While we were there, we also saw the famous old sycamore tree which is the pride of Netanya.
The exact age of this sycamore, the circumference of whose trunk is about 8 metres, is not known – can only be known, indeed, by cutting it down and counting its growth rings. However, it is mentioned in mediaeval sources, so we know it is at least 600 years old. But, according to some, it might be as old as 1,500 years. To know why, we have to return to Khaled ibn Al-Walid and his mother, who, according to the legend, accompanied him on all his journeys. On one of these journeys, she grew very tired and asked her son to stop so that she could rest. A dutiful son, he paused the march, in the region of what is now Netanya, and his mother lay under a big, shady sycamore tree and fell into a deep sleep, from which she never wakened. Grief-stricken, her formidable son, whom Muhammed himself had named Saif Allah Al-Maslul (The Drawn Sword of Allah) buried her under the self-same tree and forbade anyone ever to touch the tree or cut it down.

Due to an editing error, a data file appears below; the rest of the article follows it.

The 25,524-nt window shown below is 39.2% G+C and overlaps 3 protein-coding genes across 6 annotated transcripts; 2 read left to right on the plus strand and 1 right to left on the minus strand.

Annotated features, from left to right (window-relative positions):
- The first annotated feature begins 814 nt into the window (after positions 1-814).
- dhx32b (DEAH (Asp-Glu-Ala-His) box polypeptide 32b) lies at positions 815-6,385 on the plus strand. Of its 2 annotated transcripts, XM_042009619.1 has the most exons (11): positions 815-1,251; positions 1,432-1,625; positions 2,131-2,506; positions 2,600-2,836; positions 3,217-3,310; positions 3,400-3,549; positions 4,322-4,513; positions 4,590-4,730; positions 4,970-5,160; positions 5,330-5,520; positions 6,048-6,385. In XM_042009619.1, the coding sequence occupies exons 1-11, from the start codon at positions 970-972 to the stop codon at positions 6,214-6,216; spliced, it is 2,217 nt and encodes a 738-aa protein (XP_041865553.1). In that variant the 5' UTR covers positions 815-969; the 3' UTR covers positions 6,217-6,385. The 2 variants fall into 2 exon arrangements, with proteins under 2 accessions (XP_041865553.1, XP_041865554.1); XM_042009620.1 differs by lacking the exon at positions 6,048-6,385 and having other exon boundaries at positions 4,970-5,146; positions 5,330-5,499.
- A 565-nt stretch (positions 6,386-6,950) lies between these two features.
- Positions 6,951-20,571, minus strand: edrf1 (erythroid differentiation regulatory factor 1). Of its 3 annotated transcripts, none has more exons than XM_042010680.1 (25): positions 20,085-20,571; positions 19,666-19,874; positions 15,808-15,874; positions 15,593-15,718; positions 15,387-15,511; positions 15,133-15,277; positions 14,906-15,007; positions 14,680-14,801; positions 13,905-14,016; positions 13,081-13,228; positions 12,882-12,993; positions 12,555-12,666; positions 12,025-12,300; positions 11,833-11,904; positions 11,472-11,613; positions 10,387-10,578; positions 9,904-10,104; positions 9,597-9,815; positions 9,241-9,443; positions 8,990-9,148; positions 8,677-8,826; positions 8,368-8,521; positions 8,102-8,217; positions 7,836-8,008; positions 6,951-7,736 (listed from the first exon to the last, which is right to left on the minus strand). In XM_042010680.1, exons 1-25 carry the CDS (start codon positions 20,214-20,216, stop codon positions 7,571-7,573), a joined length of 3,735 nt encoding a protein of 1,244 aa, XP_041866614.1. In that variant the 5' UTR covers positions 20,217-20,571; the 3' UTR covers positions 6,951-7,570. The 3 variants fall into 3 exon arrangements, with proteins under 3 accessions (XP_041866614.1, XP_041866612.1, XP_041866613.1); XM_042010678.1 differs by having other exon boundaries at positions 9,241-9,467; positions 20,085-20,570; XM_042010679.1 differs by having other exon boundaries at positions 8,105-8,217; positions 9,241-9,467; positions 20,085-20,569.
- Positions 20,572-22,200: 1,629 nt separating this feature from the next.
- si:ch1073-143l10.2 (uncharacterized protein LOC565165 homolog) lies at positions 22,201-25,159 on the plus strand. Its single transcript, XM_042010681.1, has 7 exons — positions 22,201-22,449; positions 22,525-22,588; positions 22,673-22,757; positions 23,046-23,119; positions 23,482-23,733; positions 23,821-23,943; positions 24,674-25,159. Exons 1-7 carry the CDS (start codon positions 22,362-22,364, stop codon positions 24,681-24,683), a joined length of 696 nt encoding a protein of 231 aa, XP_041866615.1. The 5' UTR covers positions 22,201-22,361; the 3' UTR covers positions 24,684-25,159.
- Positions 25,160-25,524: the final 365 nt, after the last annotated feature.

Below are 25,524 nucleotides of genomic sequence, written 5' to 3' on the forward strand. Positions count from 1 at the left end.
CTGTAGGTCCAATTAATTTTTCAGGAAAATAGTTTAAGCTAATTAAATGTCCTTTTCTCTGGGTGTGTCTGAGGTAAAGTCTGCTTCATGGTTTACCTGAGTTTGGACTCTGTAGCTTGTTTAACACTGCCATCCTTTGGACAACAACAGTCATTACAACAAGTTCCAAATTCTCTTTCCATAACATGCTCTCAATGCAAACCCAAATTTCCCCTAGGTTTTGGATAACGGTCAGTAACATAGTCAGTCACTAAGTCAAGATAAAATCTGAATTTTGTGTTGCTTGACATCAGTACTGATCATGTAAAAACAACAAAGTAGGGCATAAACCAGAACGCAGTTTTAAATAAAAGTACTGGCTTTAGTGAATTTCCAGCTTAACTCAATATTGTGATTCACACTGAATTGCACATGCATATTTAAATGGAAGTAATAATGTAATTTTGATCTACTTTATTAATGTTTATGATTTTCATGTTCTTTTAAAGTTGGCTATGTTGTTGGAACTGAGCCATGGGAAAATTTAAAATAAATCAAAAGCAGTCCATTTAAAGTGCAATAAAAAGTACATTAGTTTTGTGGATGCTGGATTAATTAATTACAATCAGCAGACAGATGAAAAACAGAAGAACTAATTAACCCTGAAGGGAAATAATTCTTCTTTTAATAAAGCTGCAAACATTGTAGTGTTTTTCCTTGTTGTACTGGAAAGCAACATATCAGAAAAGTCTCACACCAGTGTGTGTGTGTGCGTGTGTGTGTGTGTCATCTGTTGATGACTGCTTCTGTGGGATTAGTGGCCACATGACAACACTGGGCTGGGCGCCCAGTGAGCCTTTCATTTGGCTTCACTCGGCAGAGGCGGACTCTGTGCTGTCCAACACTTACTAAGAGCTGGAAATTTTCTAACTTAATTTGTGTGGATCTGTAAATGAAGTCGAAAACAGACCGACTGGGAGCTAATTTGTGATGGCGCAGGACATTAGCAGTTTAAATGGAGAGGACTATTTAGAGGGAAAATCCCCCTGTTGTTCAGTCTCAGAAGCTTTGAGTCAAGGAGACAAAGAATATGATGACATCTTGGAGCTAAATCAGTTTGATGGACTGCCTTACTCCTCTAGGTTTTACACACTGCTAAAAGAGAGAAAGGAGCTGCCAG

Our last port of call was the Sidna Ali mosque on the shores of Herzliya Pituach (an up-market neighbourhood of Herzliya), all that is left of the Arab village of Al-Haram, which stood on the site till 1948, when its inhabitants fled, for the reasons described above. Part of the village land had been sold to Jews in the 1920s, to found what was to become the Israeli city of Herzliya. During the Arab Revolt of 1936 – 1939 (against the British Mandatory authorities), some of the villagers were hauled before the Arab rebel leaders and condemned for having sold land to Jews. On the whole, however, relations between the villagers and their Jewish neighbours were good and indeed, former residents of the Arab village have testified that representatives of the Jewish town had guaranteed their safety.